respond to the comments and at least three of the questions posed in the discuss

respond to the comments and at least three of the questions posed in the discussion post, adding own thoughts as well.
Justice begins his book with his first-person reasons for writing it, the importance of Indigenous literatures for all people, and the reasons he shares some texts and not others. He shares how colonialism is not over, and that literature is one of the only ways to keep the stories alive. The removal of their people is not the only way settlers maintain(ed) power; it continues by eliminating Native people’s stories in all forms. Like author LeAnne Howe, Justice understands the importance of “response” in lieu of “reaction” (xix) because to react consists of a defensive posture while response allows for conversation. He also mentions the malleability of the conversation and that as people learn what is best, needs may change, and that there is no art without politics, so for art to survive and accomplish anything, it must send a message. This book will include some concepts that are politicly charged, while others are lighter as they send their message, and although there is literature about Indigenous people, much of it is toxic and written by White settlers. This illustrates the continuance of colonial violence and how it did not cease with removal but continues in other ways including negative storytelling. This type of literature does, in fact, affect Native people, and because of the adverse stories, “it’s hard to find room for the more nourishing stories of significance” (4). This type of treatment makes it difficult for them to survive, never mind thrive. Justice reminds readers that since 1492, Indigenous people in the US have survived and continue to do so after an apocalyptic removal, unjust treatment, racism, micro aggressions and more. Although there was horrible violence suffered at the hands of colonial settlers, not only have Indigenous people remained, but so have many of their artifacts, including stories of written and oral tradition.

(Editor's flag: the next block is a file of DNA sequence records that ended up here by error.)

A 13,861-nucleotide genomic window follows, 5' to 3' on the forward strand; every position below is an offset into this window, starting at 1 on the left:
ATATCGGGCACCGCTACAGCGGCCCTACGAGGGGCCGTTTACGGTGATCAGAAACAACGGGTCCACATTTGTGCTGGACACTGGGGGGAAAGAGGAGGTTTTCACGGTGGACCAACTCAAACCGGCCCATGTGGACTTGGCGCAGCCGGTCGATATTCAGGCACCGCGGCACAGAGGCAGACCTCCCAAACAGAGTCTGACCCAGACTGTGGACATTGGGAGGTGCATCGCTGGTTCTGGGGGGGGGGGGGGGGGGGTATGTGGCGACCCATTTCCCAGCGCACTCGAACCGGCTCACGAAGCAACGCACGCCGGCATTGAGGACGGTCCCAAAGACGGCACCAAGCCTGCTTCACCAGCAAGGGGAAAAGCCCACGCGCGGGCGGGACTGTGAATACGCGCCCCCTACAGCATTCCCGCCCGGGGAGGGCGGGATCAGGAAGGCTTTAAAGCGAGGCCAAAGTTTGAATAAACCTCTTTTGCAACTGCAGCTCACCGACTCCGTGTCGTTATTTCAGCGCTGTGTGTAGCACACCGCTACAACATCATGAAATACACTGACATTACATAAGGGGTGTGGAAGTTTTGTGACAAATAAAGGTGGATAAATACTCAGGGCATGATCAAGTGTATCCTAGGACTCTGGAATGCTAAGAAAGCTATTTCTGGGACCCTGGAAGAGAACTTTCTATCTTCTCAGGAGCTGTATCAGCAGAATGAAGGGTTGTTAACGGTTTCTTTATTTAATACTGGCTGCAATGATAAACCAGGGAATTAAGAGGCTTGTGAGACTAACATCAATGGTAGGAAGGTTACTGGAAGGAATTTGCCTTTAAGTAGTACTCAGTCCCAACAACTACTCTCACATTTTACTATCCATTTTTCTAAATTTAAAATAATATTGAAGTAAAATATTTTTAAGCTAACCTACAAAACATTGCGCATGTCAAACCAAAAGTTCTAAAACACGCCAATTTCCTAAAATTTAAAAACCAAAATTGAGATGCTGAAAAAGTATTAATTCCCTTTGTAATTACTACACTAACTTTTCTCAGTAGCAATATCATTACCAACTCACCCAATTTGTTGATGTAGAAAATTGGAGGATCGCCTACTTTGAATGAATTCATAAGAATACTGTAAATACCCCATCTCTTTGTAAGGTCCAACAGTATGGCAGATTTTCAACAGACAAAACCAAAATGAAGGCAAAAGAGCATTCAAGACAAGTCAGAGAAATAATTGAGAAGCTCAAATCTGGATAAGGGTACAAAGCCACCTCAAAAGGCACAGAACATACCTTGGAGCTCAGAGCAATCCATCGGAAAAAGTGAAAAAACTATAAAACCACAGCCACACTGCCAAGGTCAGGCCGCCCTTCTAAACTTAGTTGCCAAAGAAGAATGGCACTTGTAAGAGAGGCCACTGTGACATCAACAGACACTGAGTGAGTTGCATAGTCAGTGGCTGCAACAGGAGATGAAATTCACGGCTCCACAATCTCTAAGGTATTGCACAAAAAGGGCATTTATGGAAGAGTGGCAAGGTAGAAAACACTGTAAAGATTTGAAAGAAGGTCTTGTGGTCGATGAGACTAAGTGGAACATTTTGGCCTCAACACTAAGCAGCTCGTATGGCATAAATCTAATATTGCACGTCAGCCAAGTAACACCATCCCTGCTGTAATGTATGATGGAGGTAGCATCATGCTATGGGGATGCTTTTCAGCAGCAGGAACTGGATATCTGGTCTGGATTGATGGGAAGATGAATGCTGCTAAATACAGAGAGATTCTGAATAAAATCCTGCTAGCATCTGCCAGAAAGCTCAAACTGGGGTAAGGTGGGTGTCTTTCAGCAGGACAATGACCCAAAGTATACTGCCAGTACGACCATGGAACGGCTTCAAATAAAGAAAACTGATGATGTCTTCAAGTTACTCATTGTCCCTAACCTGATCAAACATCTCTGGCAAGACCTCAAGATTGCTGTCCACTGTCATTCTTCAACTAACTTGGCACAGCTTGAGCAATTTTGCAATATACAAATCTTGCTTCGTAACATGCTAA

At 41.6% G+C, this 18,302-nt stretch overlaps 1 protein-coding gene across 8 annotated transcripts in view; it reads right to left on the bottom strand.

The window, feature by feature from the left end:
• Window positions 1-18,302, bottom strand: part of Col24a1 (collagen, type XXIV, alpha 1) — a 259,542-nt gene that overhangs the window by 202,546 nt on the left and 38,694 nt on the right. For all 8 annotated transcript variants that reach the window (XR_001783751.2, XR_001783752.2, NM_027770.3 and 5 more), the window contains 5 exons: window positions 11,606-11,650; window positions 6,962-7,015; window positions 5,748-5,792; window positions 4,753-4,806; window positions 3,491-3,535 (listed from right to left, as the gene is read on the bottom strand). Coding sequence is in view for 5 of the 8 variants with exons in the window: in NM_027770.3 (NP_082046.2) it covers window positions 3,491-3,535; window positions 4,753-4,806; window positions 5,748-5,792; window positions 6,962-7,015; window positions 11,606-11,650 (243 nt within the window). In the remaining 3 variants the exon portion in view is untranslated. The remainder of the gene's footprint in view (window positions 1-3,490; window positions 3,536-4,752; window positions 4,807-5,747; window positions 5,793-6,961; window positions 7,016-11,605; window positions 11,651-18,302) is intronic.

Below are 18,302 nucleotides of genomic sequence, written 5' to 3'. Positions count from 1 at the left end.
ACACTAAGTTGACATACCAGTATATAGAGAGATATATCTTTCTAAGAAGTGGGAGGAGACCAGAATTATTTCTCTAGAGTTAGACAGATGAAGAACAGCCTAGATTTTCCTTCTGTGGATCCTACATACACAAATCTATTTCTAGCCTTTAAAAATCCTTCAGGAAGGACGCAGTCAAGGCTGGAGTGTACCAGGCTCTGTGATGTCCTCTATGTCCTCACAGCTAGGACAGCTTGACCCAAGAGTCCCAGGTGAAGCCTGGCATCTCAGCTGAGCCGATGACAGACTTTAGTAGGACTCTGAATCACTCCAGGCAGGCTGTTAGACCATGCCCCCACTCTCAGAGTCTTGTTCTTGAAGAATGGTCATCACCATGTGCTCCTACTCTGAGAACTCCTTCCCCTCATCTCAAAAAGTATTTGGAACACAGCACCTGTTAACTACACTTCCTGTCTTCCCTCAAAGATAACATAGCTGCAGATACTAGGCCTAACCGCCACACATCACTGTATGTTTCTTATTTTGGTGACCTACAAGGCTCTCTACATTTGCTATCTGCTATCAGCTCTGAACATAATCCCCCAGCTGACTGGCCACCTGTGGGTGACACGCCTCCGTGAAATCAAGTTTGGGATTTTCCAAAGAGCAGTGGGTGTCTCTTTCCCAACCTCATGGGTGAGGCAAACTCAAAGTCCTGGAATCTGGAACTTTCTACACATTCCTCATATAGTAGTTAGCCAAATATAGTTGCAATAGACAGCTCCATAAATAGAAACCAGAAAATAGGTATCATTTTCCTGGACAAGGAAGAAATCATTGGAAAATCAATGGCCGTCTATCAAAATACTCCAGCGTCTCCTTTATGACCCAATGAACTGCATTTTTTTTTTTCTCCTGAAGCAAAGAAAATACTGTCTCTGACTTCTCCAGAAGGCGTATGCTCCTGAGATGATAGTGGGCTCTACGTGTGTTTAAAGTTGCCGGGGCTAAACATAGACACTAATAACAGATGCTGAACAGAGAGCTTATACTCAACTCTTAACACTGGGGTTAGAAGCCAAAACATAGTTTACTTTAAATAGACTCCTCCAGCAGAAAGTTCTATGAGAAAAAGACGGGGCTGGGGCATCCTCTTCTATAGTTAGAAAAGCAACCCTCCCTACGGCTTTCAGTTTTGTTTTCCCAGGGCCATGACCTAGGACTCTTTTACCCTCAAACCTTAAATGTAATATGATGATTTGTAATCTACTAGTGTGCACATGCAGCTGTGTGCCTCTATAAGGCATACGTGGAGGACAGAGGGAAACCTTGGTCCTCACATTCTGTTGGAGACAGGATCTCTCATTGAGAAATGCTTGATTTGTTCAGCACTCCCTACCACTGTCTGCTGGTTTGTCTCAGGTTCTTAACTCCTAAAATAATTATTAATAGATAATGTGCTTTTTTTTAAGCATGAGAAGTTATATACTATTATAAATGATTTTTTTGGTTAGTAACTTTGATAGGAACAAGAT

Although the White settlers failed to complete the removal of Native people and all evidence of them, it remains important that their stories survive, and to do so, certain words must be understood. Justice begins this conversation with “Indigenous” and how the “I” must be capitalized when speaking of the people to avoid categorizing the humans with the artifacts and other “exploitable commodit[ies]” (6). Some current, conservative news organizations continue to refuse to employ the capital “I” which would serve as their admission that there was and is maltreatment of Native people. This lessens the history of suffering caused by White (conservative) people which takes the blame off them as it solidifies their land ownership and rights. Justice makes it clear that capital letters are not the only discussion to be had concerning the term “Indigenous” as it blankets many people from many lands, but that people must be aware that some claims of Native kinship are simply false ones to obtain land or even attention, and he reminds readers that this, too, is another “ongoing conversation” (9) that may change as the generations move on from colonial settlement.
Another word he addresses is “settler” and the complications that term holds. He explains that “colonialism” is when people claim the land and resources yet go back to their home country to live. A “settler” never leaves as he continues to take from the Native people in a violent, ongoing, centuries-long process that continues today. Settlers rest on a spectrum as some are/were gentle and passive, while others were aggressive and murderous; he acknowledges there was love, kinship, and other types of relationships between settlers and Native people. Not all new people in the US are colonial agents (12) and he, too, has ties to colonial settlers. This opens the discussion and refers back to Justice’s tactic to respond and not react to keep the dialogue open. He shares other talking points connected to colonialism like some of his own encounters with prejudice, and how Native people were not perfect as they enslaved people and treated them poorly at times. He explains how this continues today in “our scholarship, our fiction, our politics, our families, and our lives” (15). This fact and omission, too, keeps the conversation going with its transparency and reality.